By Kyle Beck, Trending Writer
Starting on October 5th, when a New York Times article accused Harvey Weinstein of sexually assaulting dozens of women, the past month has seen an unprecedented wave of stories detailing famous, powerful men committing acts of inappropriate sexual advances, harassment, sexual assault, and rape. Some of the accused include actor Kevin Spacey and Roy Price, the now-former head of Amazon Studios. Even former president George H.W. Bush has faced allegations. However, many of today’s breaking stories took place years ago, which begs the question: why have the victims stayed silent for so long?
Per a timeline of events published by IndieWire, 52 different women have accused Weinstein of allegations. They range from unwanted advances to the case of Lucia Evans, who claims he “overpowered” her and “forced her to give him oral sex” when she met him to discuss auditioning for a television show. The timeline stretches from 1980 all the way to 2015. Weinstein lost his job and his marriage, and will likely face a number of criminal charges and/or civil lawsuits.
In the wake of these allegations, other Hollywood stars have come under fire as well. Anthony Rapp, an actor who worked with Kevin Spacey (of House of Cards fame) in 1986, stated that Spacey “approached him in the bedroom at a house party and ‘picked him up like a groom picks up a bride’ and put him on the bed”, per CNN. Rapp was 14 at the time, and Spacey was 26. After that, eight House of Cards employees, who chose to remain anonymous, told CNN that Spacey created a “toxic work environment” with his inappropriate touching and comments towards young men on set. Spacey, beyond public scorning, does not currently face charges or lawsuits. Notably, Spacey vaguely apologized to Rapp in a statement focused more on his coming out as a gay man. This sparked outrage from the media, Hollywood, and perhaps most significantly, the LGBT community.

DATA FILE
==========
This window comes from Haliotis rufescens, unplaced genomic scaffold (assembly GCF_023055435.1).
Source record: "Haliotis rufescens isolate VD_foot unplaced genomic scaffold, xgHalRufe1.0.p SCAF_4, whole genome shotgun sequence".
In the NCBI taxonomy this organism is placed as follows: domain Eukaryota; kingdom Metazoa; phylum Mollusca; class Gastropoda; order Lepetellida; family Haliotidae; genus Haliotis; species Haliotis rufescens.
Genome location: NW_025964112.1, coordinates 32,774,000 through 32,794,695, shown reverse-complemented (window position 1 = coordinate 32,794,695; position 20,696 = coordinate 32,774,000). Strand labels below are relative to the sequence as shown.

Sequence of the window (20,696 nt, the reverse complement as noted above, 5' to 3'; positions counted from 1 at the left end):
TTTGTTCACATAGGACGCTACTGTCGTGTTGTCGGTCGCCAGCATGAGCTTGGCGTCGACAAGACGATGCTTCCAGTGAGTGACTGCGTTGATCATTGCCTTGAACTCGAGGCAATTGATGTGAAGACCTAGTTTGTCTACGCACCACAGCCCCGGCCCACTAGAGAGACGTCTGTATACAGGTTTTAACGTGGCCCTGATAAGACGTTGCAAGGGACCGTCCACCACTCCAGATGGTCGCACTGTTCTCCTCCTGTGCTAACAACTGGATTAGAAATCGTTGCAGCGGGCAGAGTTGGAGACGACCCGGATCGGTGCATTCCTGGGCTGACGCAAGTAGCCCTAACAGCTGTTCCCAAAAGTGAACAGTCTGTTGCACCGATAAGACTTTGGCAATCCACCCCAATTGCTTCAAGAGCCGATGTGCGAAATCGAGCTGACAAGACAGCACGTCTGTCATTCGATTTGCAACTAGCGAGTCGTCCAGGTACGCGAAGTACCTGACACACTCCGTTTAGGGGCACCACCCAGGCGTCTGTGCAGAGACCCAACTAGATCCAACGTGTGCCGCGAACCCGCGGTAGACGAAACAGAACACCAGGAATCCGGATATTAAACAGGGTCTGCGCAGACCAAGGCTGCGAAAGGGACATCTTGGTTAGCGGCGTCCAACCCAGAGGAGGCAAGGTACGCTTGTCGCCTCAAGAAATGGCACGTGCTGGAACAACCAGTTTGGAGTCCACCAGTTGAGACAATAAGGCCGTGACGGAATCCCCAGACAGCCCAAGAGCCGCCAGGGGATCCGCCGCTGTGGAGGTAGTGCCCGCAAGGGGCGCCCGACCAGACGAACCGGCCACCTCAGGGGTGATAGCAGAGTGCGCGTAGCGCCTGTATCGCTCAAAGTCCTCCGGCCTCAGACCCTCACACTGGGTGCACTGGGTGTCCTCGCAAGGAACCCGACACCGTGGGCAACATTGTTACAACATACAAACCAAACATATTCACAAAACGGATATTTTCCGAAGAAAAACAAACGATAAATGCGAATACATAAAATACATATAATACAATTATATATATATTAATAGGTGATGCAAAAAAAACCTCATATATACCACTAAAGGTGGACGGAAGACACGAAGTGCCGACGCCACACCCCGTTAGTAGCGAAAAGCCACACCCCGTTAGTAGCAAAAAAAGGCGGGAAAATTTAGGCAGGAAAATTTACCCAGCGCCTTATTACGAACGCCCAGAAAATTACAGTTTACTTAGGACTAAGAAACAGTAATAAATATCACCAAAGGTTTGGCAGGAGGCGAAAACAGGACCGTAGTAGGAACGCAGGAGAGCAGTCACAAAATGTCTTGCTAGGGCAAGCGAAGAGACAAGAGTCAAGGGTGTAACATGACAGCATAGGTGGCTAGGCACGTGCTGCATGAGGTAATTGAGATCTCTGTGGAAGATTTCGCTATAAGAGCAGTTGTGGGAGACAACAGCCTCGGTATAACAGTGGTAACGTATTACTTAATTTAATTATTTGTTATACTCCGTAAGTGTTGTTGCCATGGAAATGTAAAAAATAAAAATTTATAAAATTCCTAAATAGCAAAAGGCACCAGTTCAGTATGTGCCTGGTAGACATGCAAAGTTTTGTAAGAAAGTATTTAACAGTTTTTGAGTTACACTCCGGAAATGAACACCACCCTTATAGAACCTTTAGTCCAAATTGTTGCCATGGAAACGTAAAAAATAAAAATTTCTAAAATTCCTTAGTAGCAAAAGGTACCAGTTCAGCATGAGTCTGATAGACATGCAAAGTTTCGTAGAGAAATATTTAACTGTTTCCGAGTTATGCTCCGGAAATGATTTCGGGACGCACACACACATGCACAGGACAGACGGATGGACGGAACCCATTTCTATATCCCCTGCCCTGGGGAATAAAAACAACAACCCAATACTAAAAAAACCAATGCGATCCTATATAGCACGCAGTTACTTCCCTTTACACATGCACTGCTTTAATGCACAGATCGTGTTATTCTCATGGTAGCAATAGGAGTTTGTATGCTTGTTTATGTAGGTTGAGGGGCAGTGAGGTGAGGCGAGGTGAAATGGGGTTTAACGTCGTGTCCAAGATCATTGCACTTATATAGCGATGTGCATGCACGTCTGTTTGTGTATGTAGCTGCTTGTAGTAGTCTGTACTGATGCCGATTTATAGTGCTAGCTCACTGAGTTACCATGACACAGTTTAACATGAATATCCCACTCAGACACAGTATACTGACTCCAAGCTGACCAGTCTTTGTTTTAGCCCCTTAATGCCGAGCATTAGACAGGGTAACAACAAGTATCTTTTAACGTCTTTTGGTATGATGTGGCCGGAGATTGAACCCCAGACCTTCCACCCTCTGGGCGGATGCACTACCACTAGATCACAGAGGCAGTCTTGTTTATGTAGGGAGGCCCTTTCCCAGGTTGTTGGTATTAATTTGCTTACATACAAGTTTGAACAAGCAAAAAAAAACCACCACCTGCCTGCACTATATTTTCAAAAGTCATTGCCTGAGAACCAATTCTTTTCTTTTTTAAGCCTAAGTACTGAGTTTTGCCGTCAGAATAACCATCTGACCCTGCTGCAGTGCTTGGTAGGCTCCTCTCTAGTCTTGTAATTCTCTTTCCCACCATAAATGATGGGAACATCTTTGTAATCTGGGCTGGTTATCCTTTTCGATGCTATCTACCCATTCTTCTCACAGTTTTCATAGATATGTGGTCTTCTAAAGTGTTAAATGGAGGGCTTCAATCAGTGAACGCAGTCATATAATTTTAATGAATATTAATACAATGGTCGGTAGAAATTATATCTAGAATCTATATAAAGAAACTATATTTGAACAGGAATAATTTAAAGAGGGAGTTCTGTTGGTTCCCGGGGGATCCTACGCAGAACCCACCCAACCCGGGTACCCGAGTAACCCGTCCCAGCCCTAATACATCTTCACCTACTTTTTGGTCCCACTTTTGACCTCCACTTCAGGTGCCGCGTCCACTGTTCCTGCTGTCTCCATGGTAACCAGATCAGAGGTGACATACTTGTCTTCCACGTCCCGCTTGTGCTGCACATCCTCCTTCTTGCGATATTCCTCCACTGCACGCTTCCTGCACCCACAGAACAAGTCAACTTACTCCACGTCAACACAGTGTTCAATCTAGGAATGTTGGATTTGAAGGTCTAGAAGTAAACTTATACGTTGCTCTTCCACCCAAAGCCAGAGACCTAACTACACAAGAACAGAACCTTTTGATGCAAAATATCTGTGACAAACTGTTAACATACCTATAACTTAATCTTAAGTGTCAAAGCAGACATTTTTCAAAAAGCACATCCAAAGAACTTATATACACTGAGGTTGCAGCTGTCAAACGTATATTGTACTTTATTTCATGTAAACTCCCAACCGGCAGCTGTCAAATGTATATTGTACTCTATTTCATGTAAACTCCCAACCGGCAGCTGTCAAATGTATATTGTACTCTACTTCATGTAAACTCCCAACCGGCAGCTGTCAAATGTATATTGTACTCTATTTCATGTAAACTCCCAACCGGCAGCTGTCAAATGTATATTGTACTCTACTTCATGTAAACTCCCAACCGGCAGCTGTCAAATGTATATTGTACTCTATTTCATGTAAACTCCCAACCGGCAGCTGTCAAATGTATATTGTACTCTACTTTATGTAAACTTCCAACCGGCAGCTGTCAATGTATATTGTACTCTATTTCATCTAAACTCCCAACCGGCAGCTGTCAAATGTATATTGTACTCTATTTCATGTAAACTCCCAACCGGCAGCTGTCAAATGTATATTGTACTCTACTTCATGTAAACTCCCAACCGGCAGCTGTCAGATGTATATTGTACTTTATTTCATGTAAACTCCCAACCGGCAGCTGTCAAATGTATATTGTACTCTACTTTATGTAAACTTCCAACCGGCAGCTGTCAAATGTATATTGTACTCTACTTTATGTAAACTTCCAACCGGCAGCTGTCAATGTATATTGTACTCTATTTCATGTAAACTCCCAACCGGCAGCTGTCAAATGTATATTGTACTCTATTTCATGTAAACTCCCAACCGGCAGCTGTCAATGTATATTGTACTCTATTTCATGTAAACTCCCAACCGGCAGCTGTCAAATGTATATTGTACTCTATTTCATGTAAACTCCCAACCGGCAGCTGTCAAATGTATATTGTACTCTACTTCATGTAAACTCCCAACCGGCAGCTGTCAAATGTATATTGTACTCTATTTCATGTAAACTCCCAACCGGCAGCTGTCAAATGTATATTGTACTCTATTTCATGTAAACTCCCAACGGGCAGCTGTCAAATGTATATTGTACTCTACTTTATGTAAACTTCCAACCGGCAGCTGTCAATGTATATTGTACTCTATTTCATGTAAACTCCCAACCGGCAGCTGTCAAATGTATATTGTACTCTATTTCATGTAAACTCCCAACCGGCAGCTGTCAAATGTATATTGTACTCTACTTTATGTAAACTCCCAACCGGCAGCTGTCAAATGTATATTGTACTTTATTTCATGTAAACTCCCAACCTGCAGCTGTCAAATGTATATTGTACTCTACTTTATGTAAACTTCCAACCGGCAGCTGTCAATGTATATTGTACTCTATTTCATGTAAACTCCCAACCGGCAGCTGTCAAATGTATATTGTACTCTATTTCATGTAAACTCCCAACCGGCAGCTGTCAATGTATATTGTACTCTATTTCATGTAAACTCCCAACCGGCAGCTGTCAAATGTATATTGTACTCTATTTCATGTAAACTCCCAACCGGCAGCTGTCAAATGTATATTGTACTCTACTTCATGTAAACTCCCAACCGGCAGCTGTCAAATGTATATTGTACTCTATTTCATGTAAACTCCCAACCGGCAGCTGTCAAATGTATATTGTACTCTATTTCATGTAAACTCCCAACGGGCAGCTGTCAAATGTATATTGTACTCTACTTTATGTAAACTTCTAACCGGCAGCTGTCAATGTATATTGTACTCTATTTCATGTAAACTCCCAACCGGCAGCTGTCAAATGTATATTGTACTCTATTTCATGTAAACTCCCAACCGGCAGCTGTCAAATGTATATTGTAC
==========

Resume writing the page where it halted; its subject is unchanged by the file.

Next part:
What these victims have been through is horrible, and sexual harassment and violence does not only occur in Hollywood. In this regard, it is great that the victims bravely came forward, as the high-profile cases raise awareness of the issues at hand. For the victims, though, reporting what happened is not a simple task. One young man assaulted by Spacey, for example, did not report being groped against his will because Spacey was “a very powerful man on the set, and [the victim] was very low on the totem pole”, fearing for his job and for his safety. Victims of sexual violence everywhere face these fears, but the bravery shown by the men and women calling out their famous assaulters this month can inspire victims the world over to follow suit.
A version of this article appeared in the Tuesday, November 7th print edition.
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